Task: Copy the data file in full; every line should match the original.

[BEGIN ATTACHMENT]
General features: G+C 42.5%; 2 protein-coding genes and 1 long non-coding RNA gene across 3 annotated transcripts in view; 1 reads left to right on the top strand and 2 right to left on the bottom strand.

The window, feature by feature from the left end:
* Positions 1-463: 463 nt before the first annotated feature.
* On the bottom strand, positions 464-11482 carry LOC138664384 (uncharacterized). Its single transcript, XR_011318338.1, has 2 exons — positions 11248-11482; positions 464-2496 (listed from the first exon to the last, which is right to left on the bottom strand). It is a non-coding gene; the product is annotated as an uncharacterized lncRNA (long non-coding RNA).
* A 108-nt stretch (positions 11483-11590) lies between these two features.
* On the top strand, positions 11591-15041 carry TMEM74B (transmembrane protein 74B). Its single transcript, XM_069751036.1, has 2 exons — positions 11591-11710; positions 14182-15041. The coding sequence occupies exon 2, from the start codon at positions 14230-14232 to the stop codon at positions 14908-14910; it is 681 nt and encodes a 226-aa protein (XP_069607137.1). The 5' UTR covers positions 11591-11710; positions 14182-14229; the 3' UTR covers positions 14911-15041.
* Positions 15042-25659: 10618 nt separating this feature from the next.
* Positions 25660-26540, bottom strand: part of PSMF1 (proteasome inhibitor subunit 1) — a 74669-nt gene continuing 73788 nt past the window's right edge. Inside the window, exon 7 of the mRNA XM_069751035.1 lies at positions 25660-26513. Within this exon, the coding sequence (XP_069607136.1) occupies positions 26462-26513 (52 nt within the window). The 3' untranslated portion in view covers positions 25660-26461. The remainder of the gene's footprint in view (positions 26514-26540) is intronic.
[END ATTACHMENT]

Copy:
General features: G+C 42.5%; 2 protein-coding genes and 1 long non-coding RNA gene across 3 annotated transcripts in view; 1 reads left to right on the top strand and 2 right to left on the bottom strand.

The window, feature by feature from the left end:
* Positions 1-463: 463 nt before the first annotated feature.
* On the bottom strand, positions 464-11482 carry LOC138664384 (uncharacterized). Its single transcript, XR_011318338.1, has 2 exons — positions 11248-11482; positions 464-2496 (listed from the first exon to the last, which is right to left on the bottom strand). It is a non-coding gene; the product is annotated as an uncharacterized lncRNA (long non-coding RNA).
* A 108-nt stretch (positions 11483-11590) lies between these two features.
* On the top strand, positions 11591-15041 carry TMEM74B (transmembrane protein 74B). Its single transcript, XM_069751036.1, has 2 exons — positions 11591-11710; positions 14182-15041. The coding sequence occupies exon 2, from the start codon at positions 14230-14232 to the stop codon at positions 14908-14910; it is 681 nt and encodes a 226-aa protein (XP_069607137.1). The 5' UTR covers positions 11591-11710; positions 14182-14229; the 3' UTR covers positions 14911-15041.
* Positions 15042-25659: 10618 nt separating this feature from the next.
* Positions 25660-26540, bottom strand: part of PSMF1 (proteasome inhibitor subunit 1) — a 74669-nt gene continuing 73788 nt past the window's right edge. Inside the window, exon 7 of the mRNA XM_069751035.1 lies at positions 25660-26513. Within this exon, the coding sequence (XP_069607136.1) occupies positions 26462-26513 (52 nt within the window). The 3' untranslated portion in view covers positions 25660-26461. The remainder of the gene's footprint in view (positions 26514-26540) is intronic.